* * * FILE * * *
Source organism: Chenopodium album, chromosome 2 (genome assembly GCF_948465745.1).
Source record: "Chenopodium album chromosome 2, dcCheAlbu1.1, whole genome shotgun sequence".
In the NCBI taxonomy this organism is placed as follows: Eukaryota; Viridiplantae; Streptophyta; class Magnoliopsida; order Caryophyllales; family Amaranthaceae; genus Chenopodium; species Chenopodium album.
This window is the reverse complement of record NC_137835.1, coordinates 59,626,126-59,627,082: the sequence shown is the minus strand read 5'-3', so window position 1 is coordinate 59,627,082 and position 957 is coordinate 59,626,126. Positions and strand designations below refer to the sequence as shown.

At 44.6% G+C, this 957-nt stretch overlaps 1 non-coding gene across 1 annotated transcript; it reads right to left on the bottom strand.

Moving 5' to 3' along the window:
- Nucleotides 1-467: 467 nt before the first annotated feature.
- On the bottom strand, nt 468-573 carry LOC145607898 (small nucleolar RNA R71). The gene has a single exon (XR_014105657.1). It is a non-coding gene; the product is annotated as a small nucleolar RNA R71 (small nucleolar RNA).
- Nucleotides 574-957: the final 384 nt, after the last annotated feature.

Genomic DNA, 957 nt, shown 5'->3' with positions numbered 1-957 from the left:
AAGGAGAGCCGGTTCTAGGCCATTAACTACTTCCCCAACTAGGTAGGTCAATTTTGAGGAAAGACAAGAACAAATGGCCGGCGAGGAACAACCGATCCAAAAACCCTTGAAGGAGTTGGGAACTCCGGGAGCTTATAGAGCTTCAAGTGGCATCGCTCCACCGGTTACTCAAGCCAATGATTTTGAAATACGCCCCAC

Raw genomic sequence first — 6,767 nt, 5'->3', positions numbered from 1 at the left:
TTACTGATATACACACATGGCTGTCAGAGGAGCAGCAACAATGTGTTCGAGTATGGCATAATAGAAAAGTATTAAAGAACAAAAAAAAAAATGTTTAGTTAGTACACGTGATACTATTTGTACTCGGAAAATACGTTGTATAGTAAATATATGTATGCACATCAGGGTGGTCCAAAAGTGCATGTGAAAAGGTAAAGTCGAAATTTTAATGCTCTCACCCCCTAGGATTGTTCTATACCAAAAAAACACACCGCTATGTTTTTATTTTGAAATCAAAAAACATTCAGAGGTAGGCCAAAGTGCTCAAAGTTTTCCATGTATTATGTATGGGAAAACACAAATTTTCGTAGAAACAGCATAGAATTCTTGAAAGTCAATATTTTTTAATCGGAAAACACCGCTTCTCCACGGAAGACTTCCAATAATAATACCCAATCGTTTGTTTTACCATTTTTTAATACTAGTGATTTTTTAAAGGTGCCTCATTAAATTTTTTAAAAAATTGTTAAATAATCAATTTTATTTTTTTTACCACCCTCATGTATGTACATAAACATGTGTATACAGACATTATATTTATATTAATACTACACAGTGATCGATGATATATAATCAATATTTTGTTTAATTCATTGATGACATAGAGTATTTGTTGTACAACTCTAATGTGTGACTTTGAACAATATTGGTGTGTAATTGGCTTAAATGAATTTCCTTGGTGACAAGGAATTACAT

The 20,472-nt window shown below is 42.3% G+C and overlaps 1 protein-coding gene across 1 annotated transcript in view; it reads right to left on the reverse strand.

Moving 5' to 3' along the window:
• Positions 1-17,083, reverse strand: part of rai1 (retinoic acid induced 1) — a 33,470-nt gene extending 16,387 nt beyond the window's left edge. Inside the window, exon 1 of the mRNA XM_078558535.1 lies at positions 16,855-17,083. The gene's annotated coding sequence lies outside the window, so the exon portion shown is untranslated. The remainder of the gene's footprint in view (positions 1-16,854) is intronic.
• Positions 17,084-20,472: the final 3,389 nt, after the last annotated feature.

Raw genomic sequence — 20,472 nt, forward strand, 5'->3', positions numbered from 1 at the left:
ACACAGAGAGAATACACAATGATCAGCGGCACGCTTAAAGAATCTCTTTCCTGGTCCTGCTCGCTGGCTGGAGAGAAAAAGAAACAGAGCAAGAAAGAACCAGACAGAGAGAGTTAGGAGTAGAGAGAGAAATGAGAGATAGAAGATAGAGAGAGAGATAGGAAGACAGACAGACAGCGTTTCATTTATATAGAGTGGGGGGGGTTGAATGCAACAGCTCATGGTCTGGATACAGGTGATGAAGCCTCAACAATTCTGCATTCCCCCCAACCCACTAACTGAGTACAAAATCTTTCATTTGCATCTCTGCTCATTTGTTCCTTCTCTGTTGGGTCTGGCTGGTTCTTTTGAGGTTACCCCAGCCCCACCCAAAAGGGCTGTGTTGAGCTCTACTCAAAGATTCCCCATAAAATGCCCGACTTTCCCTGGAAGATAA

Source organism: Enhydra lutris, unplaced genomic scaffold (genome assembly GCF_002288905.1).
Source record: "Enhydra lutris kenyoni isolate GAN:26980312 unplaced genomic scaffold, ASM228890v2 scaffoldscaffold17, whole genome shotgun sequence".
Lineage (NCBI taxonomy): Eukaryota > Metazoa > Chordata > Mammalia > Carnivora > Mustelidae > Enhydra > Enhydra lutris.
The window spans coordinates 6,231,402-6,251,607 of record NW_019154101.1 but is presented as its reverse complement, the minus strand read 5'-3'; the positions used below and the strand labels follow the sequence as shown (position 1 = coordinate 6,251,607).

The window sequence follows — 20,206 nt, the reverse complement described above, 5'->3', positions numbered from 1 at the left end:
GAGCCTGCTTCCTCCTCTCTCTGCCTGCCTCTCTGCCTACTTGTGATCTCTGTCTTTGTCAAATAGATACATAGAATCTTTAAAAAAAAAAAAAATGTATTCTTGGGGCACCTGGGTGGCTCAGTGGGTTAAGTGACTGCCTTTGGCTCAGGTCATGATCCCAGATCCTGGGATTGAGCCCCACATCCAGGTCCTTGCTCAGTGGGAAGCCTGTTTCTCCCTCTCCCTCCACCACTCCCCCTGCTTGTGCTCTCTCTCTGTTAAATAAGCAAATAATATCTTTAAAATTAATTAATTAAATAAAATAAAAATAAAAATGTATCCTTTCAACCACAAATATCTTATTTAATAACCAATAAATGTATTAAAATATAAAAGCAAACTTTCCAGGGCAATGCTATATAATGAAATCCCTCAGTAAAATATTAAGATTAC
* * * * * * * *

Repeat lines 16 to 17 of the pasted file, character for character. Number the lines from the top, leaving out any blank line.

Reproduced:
• Positions 1-17,083, reverse strand: part of rai1 (retinoic acid induced 1) — a 33,470-nt gene extending 16,387 nt beyond the window's left edge. Inside the window, exon 1 of the mRNA XM_078558535.1 lies at positions 16,855-17,083. The gene's annotated coding sequence lies outside the window, so the exon portion shown is untranslated. The remainder of the gene's footprint in view (positions 1-16,854) is intronic.
• Positions 17,084-20,472: the final 3,389 nt, after the last annotated feature.